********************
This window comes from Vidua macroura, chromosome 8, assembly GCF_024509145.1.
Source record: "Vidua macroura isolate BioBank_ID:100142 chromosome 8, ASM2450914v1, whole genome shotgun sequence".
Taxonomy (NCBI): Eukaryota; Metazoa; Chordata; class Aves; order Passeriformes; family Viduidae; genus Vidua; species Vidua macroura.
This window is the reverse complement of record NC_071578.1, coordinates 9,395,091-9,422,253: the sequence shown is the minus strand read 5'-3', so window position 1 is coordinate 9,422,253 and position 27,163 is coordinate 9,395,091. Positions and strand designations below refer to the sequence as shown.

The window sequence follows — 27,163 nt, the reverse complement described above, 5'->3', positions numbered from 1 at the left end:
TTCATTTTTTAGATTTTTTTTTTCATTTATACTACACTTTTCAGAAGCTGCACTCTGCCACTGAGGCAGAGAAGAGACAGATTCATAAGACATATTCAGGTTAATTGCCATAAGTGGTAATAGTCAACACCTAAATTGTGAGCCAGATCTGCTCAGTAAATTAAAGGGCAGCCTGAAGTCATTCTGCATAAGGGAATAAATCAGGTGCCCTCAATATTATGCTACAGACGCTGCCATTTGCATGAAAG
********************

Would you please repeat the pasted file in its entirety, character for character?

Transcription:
This window comes from Vidua macroura, chromosome 8, assembly GCF_024509145.1.
Source record: "Vidua macroura isolate BioBank_ID:100142 chromosome 8, ASM2450914v1, whole genome shotgun sequence".
Taxonomy (NCBI): Eukaryota; Metazoa; Chordata; class Aves; order Passeriformes; family Viduidae; genus Vidua; species Vidua macroura.
This window is the reverse complement of record NC_071578.1, coordinates 9,395,091-9,422,253: the sequence shown is the minus strand read 5'-3', so window position 1 is coordinate 9,422,253 and position 27,163 is coordinate 9,395,091. Positions and strand designations below refer to the sequence as shown.

The window sequence follows — 27,163 nt, the reverse complement described above, 5'->3', positions numbered from 1 at the left end:
TTCATTTTTTAGATTTTTTTTTTCATTTATACTACACTTTTCAGAAGCTGCACTCTGCCACTGAGGCAGAGAAGAGACAGATTCATAAGACATATTCAGGTTAATTGCCATAAGTGGTAATAGTCAACACCTAAATTGTGAGCCAGATCTGCTCAGTAAATTAAAGGGCAGCCTGAAGTCATTCTGCATAAGGGAATAAATCAGGTGCCCTCAATATTATGCTACAGACGCTGCCATTTGCATGAAAG